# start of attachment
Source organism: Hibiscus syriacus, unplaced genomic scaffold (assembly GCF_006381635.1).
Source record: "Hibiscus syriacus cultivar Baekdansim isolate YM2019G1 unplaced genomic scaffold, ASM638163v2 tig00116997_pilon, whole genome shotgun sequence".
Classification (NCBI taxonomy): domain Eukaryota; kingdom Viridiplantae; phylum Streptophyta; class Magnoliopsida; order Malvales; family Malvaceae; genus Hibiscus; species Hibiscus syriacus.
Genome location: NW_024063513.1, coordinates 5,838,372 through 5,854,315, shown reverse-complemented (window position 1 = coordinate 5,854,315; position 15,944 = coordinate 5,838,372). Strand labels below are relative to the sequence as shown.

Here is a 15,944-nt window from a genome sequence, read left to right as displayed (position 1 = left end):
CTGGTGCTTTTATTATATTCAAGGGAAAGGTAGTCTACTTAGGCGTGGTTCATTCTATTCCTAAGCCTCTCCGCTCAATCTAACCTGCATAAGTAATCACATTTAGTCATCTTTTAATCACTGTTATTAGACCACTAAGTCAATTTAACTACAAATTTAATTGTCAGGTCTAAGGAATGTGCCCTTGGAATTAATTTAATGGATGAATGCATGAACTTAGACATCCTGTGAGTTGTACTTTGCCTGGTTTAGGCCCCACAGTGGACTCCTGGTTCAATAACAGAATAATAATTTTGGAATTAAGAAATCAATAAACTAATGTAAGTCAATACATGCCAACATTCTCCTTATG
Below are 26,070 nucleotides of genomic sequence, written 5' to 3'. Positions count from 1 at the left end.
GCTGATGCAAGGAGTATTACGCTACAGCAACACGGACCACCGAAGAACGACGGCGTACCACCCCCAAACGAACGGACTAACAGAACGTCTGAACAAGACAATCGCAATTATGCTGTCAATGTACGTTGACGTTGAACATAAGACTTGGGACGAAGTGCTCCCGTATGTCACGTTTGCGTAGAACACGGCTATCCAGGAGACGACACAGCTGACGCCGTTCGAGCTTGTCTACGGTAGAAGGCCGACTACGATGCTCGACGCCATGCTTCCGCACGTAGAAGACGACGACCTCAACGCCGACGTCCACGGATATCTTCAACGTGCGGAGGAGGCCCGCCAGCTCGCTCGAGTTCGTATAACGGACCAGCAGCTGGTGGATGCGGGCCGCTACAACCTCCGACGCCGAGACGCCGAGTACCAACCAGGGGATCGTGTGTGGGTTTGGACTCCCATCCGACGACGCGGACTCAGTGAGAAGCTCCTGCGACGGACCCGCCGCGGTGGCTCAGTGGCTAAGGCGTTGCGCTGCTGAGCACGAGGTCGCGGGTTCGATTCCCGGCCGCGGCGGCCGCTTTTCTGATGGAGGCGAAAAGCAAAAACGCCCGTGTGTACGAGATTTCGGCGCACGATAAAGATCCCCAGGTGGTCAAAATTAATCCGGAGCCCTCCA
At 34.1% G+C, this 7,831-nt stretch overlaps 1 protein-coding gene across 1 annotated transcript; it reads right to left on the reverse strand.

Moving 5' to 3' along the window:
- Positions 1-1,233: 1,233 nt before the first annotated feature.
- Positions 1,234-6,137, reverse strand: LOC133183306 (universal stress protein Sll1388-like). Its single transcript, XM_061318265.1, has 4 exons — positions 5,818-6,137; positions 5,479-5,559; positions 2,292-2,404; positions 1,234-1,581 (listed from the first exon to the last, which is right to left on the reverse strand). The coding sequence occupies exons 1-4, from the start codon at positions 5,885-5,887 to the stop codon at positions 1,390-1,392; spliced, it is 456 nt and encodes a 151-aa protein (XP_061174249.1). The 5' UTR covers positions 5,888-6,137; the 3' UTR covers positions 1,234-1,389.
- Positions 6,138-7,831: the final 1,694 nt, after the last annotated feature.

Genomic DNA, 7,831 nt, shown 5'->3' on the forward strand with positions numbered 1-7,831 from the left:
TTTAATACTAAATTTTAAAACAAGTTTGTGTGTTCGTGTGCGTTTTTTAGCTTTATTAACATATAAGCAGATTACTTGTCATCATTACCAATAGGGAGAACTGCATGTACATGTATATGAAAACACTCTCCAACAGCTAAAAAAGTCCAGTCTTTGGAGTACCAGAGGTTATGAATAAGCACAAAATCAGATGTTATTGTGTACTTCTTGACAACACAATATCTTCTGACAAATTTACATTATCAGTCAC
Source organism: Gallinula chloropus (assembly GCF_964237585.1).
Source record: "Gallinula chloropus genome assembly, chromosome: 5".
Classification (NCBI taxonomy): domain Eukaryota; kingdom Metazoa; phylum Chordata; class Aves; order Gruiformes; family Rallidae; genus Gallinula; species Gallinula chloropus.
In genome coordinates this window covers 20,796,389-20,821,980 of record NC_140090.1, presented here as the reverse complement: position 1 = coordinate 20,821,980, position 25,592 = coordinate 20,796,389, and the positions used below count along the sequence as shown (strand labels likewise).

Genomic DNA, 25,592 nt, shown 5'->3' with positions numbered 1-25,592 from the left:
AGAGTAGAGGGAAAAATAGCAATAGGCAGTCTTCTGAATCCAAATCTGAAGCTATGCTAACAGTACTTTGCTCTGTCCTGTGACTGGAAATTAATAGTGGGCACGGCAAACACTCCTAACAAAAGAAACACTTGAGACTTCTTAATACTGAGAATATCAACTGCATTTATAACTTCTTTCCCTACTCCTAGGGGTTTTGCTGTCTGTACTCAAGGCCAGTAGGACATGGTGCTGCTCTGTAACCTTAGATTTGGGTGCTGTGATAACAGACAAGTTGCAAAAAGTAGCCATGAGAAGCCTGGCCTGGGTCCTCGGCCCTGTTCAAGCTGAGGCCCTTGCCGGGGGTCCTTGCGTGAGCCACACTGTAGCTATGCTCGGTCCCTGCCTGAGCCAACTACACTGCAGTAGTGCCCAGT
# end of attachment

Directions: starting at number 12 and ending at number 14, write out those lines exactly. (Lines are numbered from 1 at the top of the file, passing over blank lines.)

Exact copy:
- Positions 1,234-6,137, reverse strand: LOC133183306 (universal stress protein Sll1388-like). Its single transcript, XM_061318265.1, has 4 exons — positions 5,818-6,137; positions 5,479-5,559; positions 2,292-2,404; positions 1,234-1,581 (listed from the first exon to the last, which is right to left on the reverse strand). The coding sequence occupies exons 1-4, from the start codon at positions 5,885-5,887 to the stop codon at positions 1,390-1,392; spliced, it is 456 nt and encodes a 151-aa protein (XP_061174249.1). The 5' UTR covers positions 5,888-6,137; the 3' UTR covers positions 1,234-1,389.
- Positions 6,138-7,831: the final 1,694 nt, after the last annotated feature.

Genomic DNA, 7,831 nt, shown 5'->3' on the forward strand with positions numbered 1-7,831 from the left: